Last night I taught Jael to a class of 4th-6th graders. Jael, the woman who stole Barak’s glory. Jael, the woman who defeated Sisera, the cruel Canaanite army commander. Jael, who let Sisera into her tent, offered him drink and shelter and safety, let him drift off to sleep, and then hammered a tent peg through his head into the ground. That Jael.
Suffice it to say that the kids reacted suitably. There was shock. Mouths dropped. One kid wanted to know if people were the same as animals and twitched when they died (I do live in Louisiana y’all). They gave a far more vocal reaction than last week when we discussed the Israelites finally receiving the Promised Land after waitings centuries for God’s promise to Abraham to be fulfilled, a class I had been pretty excited about. Apparently shocking murders are more exciting to 10 year olds. Who knew?
And this is just the beginning. The book of Judges is full of questionable individuals and even more questionable decisions. There’s a lot of what looks like moral gray. Bad people make terrible choices. Sometimes good people make bad choices. Sometimes bad choices help gain the victory, but not in a way we’re comfortable with.
And sometimes these things are hard to explain. Sometime it’s easier to shy away from the complicated parts of Scripture because we just don’t get it. And we don’t want to teach it, because we don’t want questions. If we never teach that Rahab lied and by doing so, helped ensure the safety of the spies and an Israelite victory, then we don’t have to attempt to explain her lie away. If we don’t teach the battles the Jewish nation engaged in, then we don’t have to reconcile the deaths of entire cities to the image of God we have.
There are a lot of difficult things in Scripture. Difficult to understand. Difficult to explain. Difficult to read. The pages of our Bibles contain violence and prejudice. Jealous and envy. Sex. Idolatry. Murder. Rape. If it were a movie, nobody would let their kids watch it.
But we have it for a reason. I’m not advocating using Song of Solomon for 3rd grade memory verses or reading about the night of the Passover to little ones before they drift off to sleep at night. But we have to quit being so scared of what we’re not comfortable with.
Here’s the truth: God is kind of loving and merciful and forgiving, but He also always has and will demand a certain level of respect and obedience from those who wish to follow Him. He can be quick to hand out punishment when He sees fit. That is His right. He is God, after all. There are also a lot of people who make bad decisions. The fact that we have record of those decisions is not equivalent to an endorsement of those decisions. Sometimes those decisions even lead to good results, but that doesn’t mean that God won’t judge judge those who do wrong.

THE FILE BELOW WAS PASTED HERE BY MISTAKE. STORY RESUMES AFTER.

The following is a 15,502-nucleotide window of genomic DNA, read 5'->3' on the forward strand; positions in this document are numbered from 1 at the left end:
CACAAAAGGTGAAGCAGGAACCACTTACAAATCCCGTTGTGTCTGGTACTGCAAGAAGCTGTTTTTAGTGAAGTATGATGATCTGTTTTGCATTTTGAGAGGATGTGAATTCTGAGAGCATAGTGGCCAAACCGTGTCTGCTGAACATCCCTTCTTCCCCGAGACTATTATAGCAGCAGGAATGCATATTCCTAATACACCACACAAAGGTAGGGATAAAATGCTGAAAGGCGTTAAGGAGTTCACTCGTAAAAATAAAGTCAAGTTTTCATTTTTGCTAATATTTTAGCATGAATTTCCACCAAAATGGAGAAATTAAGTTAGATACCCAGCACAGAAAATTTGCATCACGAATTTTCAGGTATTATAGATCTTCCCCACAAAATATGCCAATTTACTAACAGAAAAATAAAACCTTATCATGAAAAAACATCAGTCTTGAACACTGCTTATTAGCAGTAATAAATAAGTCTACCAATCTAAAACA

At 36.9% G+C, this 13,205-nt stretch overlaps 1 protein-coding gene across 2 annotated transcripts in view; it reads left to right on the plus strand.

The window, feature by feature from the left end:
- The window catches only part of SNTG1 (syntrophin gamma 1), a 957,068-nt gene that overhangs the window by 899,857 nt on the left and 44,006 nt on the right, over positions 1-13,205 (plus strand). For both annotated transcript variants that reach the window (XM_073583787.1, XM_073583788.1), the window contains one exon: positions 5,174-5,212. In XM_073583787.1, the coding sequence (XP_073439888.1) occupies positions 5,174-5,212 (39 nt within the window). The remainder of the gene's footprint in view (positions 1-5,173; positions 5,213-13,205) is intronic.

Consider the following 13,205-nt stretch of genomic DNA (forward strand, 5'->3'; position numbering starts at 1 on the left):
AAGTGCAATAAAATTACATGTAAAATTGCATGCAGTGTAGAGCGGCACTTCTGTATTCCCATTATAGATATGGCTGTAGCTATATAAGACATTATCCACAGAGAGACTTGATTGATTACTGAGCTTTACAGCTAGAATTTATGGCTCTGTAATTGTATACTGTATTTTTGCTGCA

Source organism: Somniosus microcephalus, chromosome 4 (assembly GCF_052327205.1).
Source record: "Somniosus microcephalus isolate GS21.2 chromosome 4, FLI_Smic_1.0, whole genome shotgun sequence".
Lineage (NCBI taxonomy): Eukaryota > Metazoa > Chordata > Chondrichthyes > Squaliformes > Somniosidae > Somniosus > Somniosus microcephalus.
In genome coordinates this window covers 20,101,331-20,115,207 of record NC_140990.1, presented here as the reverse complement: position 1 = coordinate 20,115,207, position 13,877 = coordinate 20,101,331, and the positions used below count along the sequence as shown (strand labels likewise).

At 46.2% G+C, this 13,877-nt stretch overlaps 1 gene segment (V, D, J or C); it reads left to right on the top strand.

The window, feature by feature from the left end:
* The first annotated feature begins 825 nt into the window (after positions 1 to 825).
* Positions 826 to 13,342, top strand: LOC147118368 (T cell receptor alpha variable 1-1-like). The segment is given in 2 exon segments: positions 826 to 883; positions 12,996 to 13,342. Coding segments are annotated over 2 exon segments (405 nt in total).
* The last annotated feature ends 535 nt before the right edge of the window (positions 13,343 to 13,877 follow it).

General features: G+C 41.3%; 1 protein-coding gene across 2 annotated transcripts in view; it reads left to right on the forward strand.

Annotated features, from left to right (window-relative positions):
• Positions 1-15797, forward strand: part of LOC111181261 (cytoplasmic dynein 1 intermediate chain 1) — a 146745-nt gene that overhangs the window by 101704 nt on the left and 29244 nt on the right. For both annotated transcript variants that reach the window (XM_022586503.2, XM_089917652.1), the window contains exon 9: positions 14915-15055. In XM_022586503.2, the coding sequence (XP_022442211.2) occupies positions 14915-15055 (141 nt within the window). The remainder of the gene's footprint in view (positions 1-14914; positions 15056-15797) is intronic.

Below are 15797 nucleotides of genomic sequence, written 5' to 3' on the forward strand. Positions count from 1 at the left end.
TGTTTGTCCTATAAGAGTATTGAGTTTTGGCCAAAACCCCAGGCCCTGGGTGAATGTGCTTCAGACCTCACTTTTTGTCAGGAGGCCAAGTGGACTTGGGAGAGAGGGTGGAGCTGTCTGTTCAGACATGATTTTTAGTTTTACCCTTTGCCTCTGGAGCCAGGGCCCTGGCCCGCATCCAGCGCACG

Here’s another truth: We have 66 divinely inspired books and we have to quit being so afraid of some of them. Not just teaching them, but studying them. We can’t avoid asking questions because we’re afraid of the answer, and all the while allowing seeds of doubt and distrust to be planted in our minds.
Raise your hands if you’ve been there. My hand is up (figuratively, as they’re both being put to use typing at the moment). I was the epitome of the annoying “why” kid. As an adult, not much has changed. There has been more than one occasion my long-suffering husband has launched into what he deemed to be a pointless explanation of some offhand statement because he knew that I wouldn’t be satisfied without one. It’s a delightful trait.
But I wasn’t always like that when it came to reading my Bible. There were times I read passages that I just couldn’t comprehend – mentally, emotionally, metaphysically – and so I quickly pushed through in hopes that my cognitive dissonance would soon pass and I would forget what I had read. I didn’t want to admit there were things I didn’t understand, or (even worse) things I might have even felt I understood but didn’t agree with. I certainly didn’t want others to know those thoughts were there.
I gotta tell you, that never made my faith stronger. While the foundation of my faith was strong, there were all kinds of walls that were ready to topple with the slightest push. Ignoring questions and concerns won’t make you forget they are there and you can never trick yourself into believing you don’t have them.
So ask the tough questions. I eventually did. I can’t begin to explain the change that came with knowing that my obstinately questioning mind was free examine every confusing passage I came across. An unwillingness to investigate things you don’t understand for fear of what you might find doesn’t make your faith stronger, it just gives voice to doubt.
God can stand up to any questions you have. His goodness is evident and the ultimate reason behind everything. I believe that. Really believe it, as opposed to hopefully. I don’t understand everything. Maybe one day, but probably not. But I trust Him. We don’t have the history of His people, good and bad, written down because He plans to cower before us on judgment day, scared of what we might ask Him. He gave it to us freely and confidently.
So study. If you come across something you can’t understand, don’t feel ashamed. Keep studying. Ask somebody. Teach. Teach others not to be afraid.
“Now these Jews were more noble than those in Thessalonica; they received the word with all eagerness, examining the Scriptures daily to see if these things were so.”